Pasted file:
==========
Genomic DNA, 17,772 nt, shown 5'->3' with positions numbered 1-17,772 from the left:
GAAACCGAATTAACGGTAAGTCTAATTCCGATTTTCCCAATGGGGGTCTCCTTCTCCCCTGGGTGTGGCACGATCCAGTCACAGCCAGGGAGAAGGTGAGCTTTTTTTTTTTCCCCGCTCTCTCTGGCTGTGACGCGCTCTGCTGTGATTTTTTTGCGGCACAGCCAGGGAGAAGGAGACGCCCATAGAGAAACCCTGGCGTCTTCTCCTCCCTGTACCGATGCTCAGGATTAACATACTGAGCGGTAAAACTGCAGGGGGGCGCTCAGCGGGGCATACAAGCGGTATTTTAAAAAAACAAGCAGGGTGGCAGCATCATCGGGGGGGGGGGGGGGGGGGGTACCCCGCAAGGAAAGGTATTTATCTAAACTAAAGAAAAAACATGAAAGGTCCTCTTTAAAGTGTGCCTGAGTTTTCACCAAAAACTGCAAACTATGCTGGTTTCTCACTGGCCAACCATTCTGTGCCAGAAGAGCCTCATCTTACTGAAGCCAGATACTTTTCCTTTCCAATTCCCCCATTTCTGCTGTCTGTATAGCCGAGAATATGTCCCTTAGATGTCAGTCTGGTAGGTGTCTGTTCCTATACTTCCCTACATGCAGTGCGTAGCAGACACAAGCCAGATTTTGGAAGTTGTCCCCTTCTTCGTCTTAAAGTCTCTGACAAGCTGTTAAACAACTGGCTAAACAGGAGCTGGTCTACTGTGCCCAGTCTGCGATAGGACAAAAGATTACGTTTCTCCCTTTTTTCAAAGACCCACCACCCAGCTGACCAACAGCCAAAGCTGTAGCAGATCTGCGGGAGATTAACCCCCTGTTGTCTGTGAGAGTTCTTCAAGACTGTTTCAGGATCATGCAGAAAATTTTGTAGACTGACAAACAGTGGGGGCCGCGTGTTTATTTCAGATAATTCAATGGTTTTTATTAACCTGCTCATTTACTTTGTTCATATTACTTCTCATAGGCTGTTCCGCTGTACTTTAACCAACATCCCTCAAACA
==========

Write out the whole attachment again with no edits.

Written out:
Genomic DNA, 17,772 nt, shown 5'->3' with positions numbered 1-17,772 from the left:
GAAACCGAATTAACGGTAAGTCTAATTCCGATTTTCCCAATGGGGGTCTCCTTCTCCCCTGGGTGTGGCACGATCCAGTCACAGCCAGGGAGAAGGTGAGCTTTTTTTTTTTCCCCGCTCTCTCTGGCTGTGACGCGCTCTGCTGTGATTTTTTTGCGGCACAGCCAGGGAGAAGGAGACGCCCATAGAGAAACCCTGGCGTCTTCTCCTCCCTGTACCGATGCTCAGGATTAACATACTGAGCGGTAAAACTGCAGGGGGGCGCTCAGCGGGGCATACAAGCGGTATTTTAAAAAAACAAGCAGGGTGGCAGCATCATCGGGGGGGGGGGGGGGGGGGGTACCCCGCAAGGAAAGGTATTTATCTAAACTAAAGAAAAAACATGAAAGGTCCTCTTTAAAGTGTGCCTGAGTTTTCACCAAAAACTGCAAACTATGCTGGTTTCTCACTGGCCAACCATTCTGTGCCAGAAGAGCCTCATCTTACTGAAGCCAGATACTTTTCCTTTCCAATTCCCCCATTTCTGCTGTCTGTATAGCCGAGAATATGTCCCTTAGATGTCAGTCTGGTAGGTGTCTGTTCCTATACTTCCCTACATGCAGTGCGTAGCAGACACAAGCCAGATTTTGGAAGTTGTCCCCTTCTTCGTCTTAAAGTCTCTGACAAGCTGTTAAACAACTGGCTAAACAGGAGCTGGTCTACTGTGCCCAGTCTGCGATAGGACAAAAGATTACGTTTCTCCCTTTTTTCAAAGACCCACCACCCAGCTGACCAACAGCCAAAGCTGTAGCAGATCTGCGGGAGATTAACCCCCTGTTGTCTGTGAGAGTTCTTCAAGACTGTTTCAGGATCATGCAGAAAATTTTGTAGACTGACAAACAGTGGGGGCCGCGTGTTTATTTCAGATAATTCAATGGTTTTTATTAACCTGCTCATTTACTTTGTTCATATTACTTCTCATAGGCTGTTCCGCTGTACTTTAACCAACATCCCTCAAACA